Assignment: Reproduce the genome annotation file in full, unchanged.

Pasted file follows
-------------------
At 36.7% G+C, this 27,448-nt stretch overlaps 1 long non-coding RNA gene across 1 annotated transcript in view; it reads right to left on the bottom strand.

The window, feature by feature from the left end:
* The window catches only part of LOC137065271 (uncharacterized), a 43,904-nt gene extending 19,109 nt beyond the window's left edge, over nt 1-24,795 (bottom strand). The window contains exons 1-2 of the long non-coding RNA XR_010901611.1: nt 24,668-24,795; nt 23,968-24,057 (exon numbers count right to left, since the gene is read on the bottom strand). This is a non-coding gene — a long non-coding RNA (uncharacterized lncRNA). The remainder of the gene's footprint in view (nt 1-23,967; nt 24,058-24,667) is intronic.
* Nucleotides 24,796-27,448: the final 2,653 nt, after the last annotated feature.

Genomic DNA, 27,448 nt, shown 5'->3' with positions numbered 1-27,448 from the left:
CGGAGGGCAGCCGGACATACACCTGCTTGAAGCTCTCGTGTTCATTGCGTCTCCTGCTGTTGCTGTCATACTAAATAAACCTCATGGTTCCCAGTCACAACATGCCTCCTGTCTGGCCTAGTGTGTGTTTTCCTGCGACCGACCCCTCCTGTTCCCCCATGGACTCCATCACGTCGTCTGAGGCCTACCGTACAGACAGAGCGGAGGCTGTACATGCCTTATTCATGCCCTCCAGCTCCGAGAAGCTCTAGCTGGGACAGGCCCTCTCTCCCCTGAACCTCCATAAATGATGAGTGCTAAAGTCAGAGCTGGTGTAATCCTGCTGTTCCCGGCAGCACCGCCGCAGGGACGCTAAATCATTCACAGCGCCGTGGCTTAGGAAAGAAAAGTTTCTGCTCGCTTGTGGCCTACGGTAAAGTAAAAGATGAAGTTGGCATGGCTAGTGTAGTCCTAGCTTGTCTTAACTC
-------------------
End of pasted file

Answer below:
At 36.7% G+C, this 27,448-nt stretch overlaps 1 long non-coding RNA gene across 1 annotated transcript in view; it reads right to left on the bottom strand.

The window, feature by feature from the left end:
* The window catches only part of LOC137065271 (uncharacterized), a 43,904-nt gene extending 19,109 nt beyond the window's left edge, over nt 1-24,795 (bottom strand). The window contains exons 1-2 of the long non-coding RNA XR_010901611.1: nt 24,668-24,795; nt 23,968-24,057 (exon numbers count right to left, since the gene is read on the bottom strand). This is a non-coding gene — a long non-coding RNA (uncharacterized lncRNA). The remainder of the gene's footprint in view (nt 1-23,967; nt 24,058-24,667) is intronic.
* Nucleotides 24,796-27,448: the final 2,653 nt, after the last annotated feature.

Genomic DNA, 27,448 nt, shown 5'->3' with positions numbered 1-27,448 from the left:
CGGAGGGCAGCCGGACATACACCTGCTTGAAGCTCTCGTGTTCATTGCGTCTCCTGCTGTTGCTGTCATACTAAATAAACCTCATGGTTCCCAGTCACAACATGCCTCCTGTCTGGCCTAGTGTGTGTTTTCCTGCGACCGACCCCTCCTGTTCCCCCATGGACTCCATCACGTCGTCTGAGGCCTACCGTACAGACAGAGCGGAGGCTGTACATGCCTTATTCATGCCCTCCAGCTCCGAGAAGCTCTAGCTGGGACAGGCCCTCTCTCCCCTGAACCTCCATAAATGATGAGTGCTAAAGTCAGAGCTGGTGTAATCCTGCTGTTCCCGGCAGCACCGCCGCAGGGACGCTAAATCATTCACAGCGCCGTGGCTTAGGAAAGAAAAGTTTCTGCTCGCTTGTGGCCTACGGTAAAGTAAAAGATGAAGTTGGCATGGCTAGTGTAGTCCTAGCTTGTCTTAACTC